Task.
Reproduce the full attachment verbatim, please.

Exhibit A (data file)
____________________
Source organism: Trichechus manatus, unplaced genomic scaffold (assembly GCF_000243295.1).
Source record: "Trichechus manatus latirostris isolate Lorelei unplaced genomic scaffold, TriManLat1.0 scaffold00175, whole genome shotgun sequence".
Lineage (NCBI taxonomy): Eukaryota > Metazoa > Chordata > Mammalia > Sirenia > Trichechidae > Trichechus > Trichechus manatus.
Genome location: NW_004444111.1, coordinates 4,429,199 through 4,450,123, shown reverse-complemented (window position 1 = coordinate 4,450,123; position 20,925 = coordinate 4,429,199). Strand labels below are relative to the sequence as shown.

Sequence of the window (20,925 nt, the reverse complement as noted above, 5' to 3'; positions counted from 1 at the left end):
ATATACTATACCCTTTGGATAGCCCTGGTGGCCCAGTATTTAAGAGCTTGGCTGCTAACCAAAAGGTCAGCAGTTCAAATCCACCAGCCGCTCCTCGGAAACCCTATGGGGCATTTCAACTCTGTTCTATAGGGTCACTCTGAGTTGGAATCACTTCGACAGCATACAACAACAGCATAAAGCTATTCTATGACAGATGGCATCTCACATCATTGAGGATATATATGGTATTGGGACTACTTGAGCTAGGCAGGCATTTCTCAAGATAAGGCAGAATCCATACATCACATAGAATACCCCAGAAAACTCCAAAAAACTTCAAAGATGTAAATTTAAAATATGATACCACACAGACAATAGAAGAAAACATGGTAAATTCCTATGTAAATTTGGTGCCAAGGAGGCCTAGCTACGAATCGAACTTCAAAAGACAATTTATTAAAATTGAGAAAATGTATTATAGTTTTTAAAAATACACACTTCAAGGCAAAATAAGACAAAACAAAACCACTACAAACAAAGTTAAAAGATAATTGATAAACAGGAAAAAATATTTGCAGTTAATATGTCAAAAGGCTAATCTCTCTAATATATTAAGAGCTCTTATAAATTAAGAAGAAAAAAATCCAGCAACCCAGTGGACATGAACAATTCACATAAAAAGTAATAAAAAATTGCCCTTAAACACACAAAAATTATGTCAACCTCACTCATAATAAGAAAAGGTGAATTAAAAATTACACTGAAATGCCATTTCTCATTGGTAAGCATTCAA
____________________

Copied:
Source organism: Trichechus manatus, unplaced genomic scaffold (assembly GCF_000243295.1).
Source record: "Trichechus manatus latirostris isolate Lorelei unplaced genomic scaffold, TriManLat1.0 scaffold00175, whole genome shotgun sequence".
Lineage (NCBI taxonomy): Eukaryota > Metazoa > Chordata > Mammalia > Sirenia > Trichechidae > Trichechus > Trichechus manatus.
Genome location: NW_004444111.1, coordinates 4,429,199 through 4,450,123, shown reverse-complemented (window position 1 = coordinate 4,450,123; position 20,925 = coordinate 4,429,199). Strand labels below are relative to the sequence as shown.

Sequence of the window (20,925 nt, the reverse complement as noted above, 5' to 3'; positions counted from 1 at the left end):
ATATACTATACCCTTTGGATAGCCCTGGTGGCCCAGTATTTAAGAGCTTGGCTGCTAACCAAAAGGTCAGCAGTTCAAATCCACCAGCCGCTCCTCGGAAACCCTATGGGGCATTTCAACTCTGTTCTATAGGGTCACTCTGAGTTGGAATCACTTCGACAGCATACAACAACAGCATAAAGCTATTCTATGACAGATGGCATCTCACATCATTGAGGATATATATGGTATTGGGACTACTTGAGCTAGGCAGGCATTTCTCAAGATAAGGCAGAATCCATACATCACATAGAATACCCCAGAAAACTCCAAAAAACTTCAAAGATGTAAATTTAAAATATGATACCACACAGACAATAGAAGAAAACATGGTAAATTCCTATGTAAATTTGGTGCCAAGGAGGCCTAGCTACGAATCGAACTTCAAAAGACAATTTATTAAAATTGAGAAAATGTATTATAGTTTTTAAAAATACACACTTCAAGGCAAAATAAGACAAAACAAAACCACTACAAACAAAGTTAAAAGATAATTGATAAACAGGAAAAAATATTTGCAGTTAATATGTCAAAAGGCTAATCTCTCTAATATATTAAGAGCTCTTATAAATTAAGAAGAAAAAAATCCAGCAACCCAGTGGACATGAACAATTCACATAAAAAGTAATAAAAAATTGCCCTTAAACACACAAAAATTATGTCAACCTCACTCATAATAAGAAAAGGTGAATTAAAAATTACACTGAAATGCCATTTCTCATTGGTAAGCATTCAA